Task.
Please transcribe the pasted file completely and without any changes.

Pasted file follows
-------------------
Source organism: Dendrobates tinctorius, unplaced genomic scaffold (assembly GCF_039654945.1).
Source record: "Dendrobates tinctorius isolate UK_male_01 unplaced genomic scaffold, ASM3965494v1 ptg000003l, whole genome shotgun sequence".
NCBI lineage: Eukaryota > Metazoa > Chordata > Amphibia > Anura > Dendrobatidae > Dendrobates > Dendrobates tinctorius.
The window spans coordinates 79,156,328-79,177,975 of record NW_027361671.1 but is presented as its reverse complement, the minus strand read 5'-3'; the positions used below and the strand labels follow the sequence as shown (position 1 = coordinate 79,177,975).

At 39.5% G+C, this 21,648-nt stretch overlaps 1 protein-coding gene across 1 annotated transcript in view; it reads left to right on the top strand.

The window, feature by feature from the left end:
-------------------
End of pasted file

Source organism: Dendrobates tinctorius, unplaced genomic scaffold (assembly GCF_039654945.1).
Source record: "Dendrobates tinctorius isolate UK_male_01 unplaced genomic scaffold, ASM3965494v1 ptg000003l, whole genome shotgun sequence".
NCBI lineage: Eukaryota > Metazoa > Chordata > Amphibia > Anura > Dendrobatidae > Dendrobates > Dendrobates tinctorius.
The window spans coordinates 79,156,328-79,177,975 of record NW_027361671.1 but is presented as its reverse complement, the minus strand read 5'-3'; the positions used below and the strand labels follow the sequence as shown (position 1 = coordinate 79,177,975).

At 39.5% G+C, this 21,648-nt stretch overlaps 1 protein-coding gene across 1 annotated transcript in view; it reads left to right on the top strand.

The window, feature by feature from the left end: